Scottish higher education urges the Scotland Office to make positive case on immigration policy in light of Brexit

Professor Andrea Nolan, Convener of Universities Scotland, has called on the Scotland Office today (Wednesday 14 December) to work with Scottish higher education to make a case to the UK Government that positive change is needed to immigration policy to ensure that international talent can come to study in Scotland’s universities and remain after graduation to meet the skills gaps facing the Scottish economy.

Professor Nolan’s comments come before Rt Hon Mr Mundell MP, Secretary of State for Scotland, gives oral evidence to Westminster’s Scottish Affairs Committee as part of its inquiry into Scotland’s place in Europe following the Brexit vote.

Professor Nolan’s comments come in the same week as media speculation that the UK Government could be considering halving the number of international students entering the UK (1) as part of a forthcoming consultation expected from the Home Office in the next few weeks.

Speaking before the Committee session, Professor Andrea Nolan, Convener of Universities Scotland said:

“As we prepare for exiting the European Union, we are being advised to take the opportunity to focus our interests more broadly than Europe, to build even more relationships across the world. (2) If universities are to take this as an opportunity and make a bigger contribution to the UK’s export economy in doing so, we need to see positive and meaningful change on immigration from the UK Government so we can restore our competitiveness in the recruitment of international students.

“Universities are a key sector of the Scottish economy, contributing over £7 billion every year. We call on the Scotland Office and UK Government to make the economic decision to support universities to be competitive, to support them to grow the value of their exports, as it would any other sector of the economy. We need the UK Government to bring forward positive changes to its policy on student immigration.”

Commenting on media speculation that the UK Government’s planned consultation on immigration may aim to reduce international student numbers entering the UK by half, Professor Nolan said:

“University leaders are deeply fearful of any proposals to further restrict the flow of international talent into our universities. We cannot see who would benefit from such a move.

“International students do not compete with home students for places at university nor job offers in the labour market. The voting public do not consider international students to be economic migrants. (3) A move to limit international student numbers would come at great cost to our universities and would compromise the kind of education we want our home students to experience; it would take a chunk out of Scotland’s export industry and put jobs at risk. I am at a loss to understand who or what would benefit from such a move.”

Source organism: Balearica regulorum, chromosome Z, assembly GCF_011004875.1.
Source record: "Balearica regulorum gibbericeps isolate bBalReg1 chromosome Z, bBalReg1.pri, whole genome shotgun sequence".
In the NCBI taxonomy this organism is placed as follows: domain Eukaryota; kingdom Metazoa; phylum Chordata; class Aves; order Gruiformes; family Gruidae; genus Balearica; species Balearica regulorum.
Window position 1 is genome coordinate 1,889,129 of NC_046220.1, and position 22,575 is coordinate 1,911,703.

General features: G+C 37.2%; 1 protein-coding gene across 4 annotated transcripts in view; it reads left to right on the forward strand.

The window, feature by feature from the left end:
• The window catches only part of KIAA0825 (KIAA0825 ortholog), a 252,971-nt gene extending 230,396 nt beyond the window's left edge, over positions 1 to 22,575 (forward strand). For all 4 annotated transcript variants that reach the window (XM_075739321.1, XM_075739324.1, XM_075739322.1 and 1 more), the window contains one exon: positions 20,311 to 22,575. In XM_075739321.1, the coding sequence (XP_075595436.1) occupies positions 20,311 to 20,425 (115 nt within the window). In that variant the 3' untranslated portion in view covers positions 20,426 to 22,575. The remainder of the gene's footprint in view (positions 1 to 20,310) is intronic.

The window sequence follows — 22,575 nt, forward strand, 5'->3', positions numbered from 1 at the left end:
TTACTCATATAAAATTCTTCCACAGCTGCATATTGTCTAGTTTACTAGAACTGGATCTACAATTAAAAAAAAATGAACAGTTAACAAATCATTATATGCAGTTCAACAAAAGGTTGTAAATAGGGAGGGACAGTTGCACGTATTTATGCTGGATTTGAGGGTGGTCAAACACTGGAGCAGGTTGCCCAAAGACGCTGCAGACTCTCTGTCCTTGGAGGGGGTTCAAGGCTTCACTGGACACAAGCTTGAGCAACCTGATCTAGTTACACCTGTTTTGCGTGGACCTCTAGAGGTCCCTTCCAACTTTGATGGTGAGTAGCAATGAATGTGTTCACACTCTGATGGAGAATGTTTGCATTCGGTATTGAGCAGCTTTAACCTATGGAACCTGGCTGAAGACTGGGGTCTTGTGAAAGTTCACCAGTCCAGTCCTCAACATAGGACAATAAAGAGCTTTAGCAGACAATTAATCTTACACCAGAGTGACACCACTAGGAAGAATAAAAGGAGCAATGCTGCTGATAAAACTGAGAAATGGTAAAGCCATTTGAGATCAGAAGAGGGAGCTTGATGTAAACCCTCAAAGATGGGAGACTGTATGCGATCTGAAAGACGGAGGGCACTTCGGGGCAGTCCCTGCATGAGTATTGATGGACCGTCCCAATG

Universities Scotland submitted written evidence to the Scottish Affairs Committee’s inquiry in late October. The inquiry poses the question: “What consequences and opportunities exist for developing Scottish trade in Europe and beyond in light of the EU referendum result?”




  1. As encouraged by Rt Hon Theresa May MP, Prime Minister, during her India-UK Tech Summit speech
  2. As reported by the Guardian, Monday 12 December 2016.
  3. Based on a ComRes poll across the UK conducted for Universities UK. Only 24% of respondents (n = 2,018) thought that international students were immigrants. 91% felt international students should be able to stay and work for a period after their studies.

The Scottish Affairs Committee inquiry into Scotland’s Place in Europe is still live. Rt Hon Mr Mundell MP, Secretary of State for Scotland, will be a witness at an oral evidence session held by the Committee at 14.15 on Wednesday 14 December. Details can be found at the website: Universities Scotland submitted written evidence to the inquiry in late October. We provided the following information in response to the question: “What consequences and opportunities exist for developing Scottish trade in Europe and beyond in light of the EU referendum result?”

“Scotland’s universities are already home to over 27,000 full-time equivalent students from outside the EU. We are proud to teach students from over 180 countries. Having a community of international students on campus enriches the educational experience for all students. They also make a significant social and cultural contribution to their universities and the community beyond. International students make an undoubtedly significant economic contribution. Fees from outside the EU amounted to £444 million in 2014/15. There is also a significant off-campus expenditure arising from international students in Scotland, estimated to be around the same order of magnitude. However, there are real challenges to our ability to compete in a fiercely challenging global market for international students. There was evidence, soon after the Brexit vote that it was having an immediate and very negative impact on potential international students beyond the EU as a consequence of the way the vote was perceived around the world. A survey of international students in July of this year found that 30% of students surveyed were less likely to study in the UK as a result of the Brexit vote.

 “Another significant challenge is the policy environment in which we operate. Our English-language competitors in Canada, New Zealand, the US and Australia make a highly attractive visa offer to international students. Whilst the quality of our higher education sector in Scotland is able to compete with the best, the policy environment in which we operate is a limiting factor. This has seen the growth of international student numbers in Scotland plateau at best, and fall significantly from some of what had been our key markets including India and Nigeria.”